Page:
Despite all the rhetoric about Georgia’s voter integrity law being the “new Jim Crow” and an egregious affront to human rights, the production for “Black Panther II” will not be moving out of the Peach State.
In an op-ed published in Shadow and Act, director Ryan Coogler harshly condemned the law in Georgia while simultaneously resisting the urge to boycott the state.
“The fight for full enfranchisement is fundamental to the African-American struggle in this country and to this country’s claim to functioning democracy,” he began. “As an African-American, and as a citizen, I oppose all attempts, explicit and otherwise, to shrink the electorate and reduce access to the ballot. I say this as I return to Georgia, a state that holds a special place in my heart. I lived in Atlanta for eight months while filming my last movie. I have long looked forward to returning. But, when I was informed of the passage of SB202 in the state, and its ramifications for the state’s voters, I was profoundly disappointed.”
“While I wished to turn my concern into action, I could not do so without first being educated on the specifics of Georgia,” he continued. “Having now spoken with voting rights activists in the state, I have come to understand that many of the people employed by my film, including all the local vendors and businesses we engage, are the very same people who will bear the brunt of SB202. For those reasons, I will not be engaging in a boycott of Georgia. What I will be doing is using my voice to emphasize the effects of SB202, its shameful roots in Jim Crow, and doing all I can to support organizations fighting voter suppression here in the state.”
Coogler then listed the many features of Georgia’s voter integrity bill; he did not explain how any of them might specifically target black Americans (many of whom actually support the measures put in place). Though he will not be moving production out of Georgia, he held firm to his commitment to fight the law.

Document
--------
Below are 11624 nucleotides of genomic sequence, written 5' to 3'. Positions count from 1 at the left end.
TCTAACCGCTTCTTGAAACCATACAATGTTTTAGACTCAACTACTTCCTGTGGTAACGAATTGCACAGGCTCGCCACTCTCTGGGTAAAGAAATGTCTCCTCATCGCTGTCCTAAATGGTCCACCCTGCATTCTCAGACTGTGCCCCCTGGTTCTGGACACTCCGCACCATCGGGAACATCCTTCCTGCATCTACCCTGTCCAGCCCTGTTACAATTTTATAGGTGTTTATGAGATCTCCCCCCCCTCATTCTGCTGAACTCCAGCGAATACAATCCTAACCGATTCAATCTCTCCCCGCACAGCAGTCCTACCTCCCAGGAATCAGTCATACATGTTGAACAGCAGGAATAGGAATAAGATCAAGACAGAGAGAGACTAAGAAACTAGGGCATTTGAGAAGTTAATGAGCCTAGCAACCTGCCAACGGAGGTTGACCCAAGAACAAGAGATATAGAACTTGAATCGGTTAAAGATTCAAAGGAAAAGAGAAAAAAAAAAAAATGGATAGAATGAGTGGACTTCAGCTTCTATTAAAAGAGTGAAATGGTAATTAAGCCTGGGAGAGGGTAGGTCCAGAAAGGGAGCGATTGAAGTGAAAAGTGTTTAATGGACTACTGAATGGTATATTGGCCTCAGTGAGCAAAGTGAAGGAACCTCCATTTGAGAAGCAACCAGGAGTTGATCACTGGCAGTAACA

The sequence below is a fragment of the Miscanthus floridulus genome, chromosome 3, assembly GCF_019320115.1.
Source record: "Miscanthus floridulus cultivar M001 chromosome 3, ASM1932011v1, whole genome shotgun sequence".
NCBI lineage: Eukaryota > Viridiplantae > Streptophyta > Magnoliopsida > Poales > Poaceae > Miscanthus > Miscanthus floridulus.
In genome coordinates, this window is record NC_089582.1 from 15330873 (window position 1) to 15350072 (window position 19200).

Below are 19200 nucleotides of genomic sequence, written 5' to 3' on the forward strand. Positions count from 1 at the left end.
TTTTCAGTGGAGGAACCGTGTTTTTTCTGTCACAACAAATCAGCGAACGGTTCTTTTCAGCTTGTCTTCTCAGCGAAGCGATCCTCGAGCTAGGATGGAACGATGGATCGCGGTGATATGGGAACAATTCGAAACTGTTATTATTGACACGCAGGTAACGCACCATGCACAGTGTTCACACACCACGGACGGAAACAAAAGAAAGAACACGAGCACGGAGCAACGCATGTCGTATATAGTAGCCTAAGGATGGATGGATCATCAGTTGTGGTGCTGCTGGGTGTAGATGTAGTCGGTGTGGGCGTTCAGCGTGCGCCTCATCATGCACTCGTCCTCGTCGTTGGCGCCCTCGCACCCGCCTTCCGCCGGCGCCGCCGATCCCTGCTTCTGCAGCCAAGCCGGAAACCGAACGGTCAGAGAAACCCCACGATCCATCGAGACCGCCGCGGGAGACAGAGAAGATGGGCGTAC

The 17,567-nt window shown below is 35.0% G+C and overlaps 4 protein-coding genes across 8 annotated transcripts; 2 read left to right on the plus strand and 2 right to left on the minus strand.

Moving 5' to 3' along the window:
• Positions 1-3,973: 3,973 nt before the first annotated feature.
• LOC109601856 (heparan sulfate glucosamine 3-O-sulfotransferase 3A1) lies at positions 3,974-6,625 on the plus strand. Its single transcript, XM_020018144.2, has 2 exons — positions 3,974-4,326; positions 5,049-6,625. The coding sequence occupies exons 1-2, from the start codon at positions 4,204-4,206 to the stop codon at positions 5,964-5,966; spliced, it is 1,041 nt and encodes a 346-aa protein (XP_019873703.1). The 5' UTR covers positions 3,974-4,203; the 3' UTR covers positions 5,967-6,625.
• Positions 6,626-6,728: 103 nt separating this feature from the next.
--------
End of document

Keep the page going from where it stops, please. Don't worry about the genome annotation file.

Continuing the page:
“Our film [Black Panther II] is staying in Georgia,” he concluded. “Additionally, I have made a personal commitment to raise awareness about ways to help overturn this harmful bill, and continue to get educated on this matter from people on the ground. I will encourage everyone working with me to tap in with the local community directly affected by Senate Bill 202 and to leverage their influence and resources to aid in the fight for this particular and essential pillar of democracy.”
In a statement to Newsweek, Fair Fight, the voter organization founded by Stacey Abrams, told Hollywood to “stay and fight” the new law as opposed to boycotting the state.
“Brian Kemp and Georgia Republican lawmakers are singularly responsible for any job that is lost and any dollar that goes out of Georgia, because they prioritized suppressing voters of color over the economic well-being of all Georgians,” Fair Fight spokesman Seth Bringman told Newsweek.
“We urge events, productions, and businesses to come to Georgia and support the very communities that will [sic] whose access to the ballot will be hurt by Senate Bill 202. Come to Georgia and speak out against voter suppression. Stay and fight,” the statement added.
Earlier this week, actor Will Smith and director Antoine Fuqua announced that they would be moving production of the upcoming runaway slave thriller “Emancipation” from the state of Georgia to Louisiana, costing an estimated $15 million in taxes.
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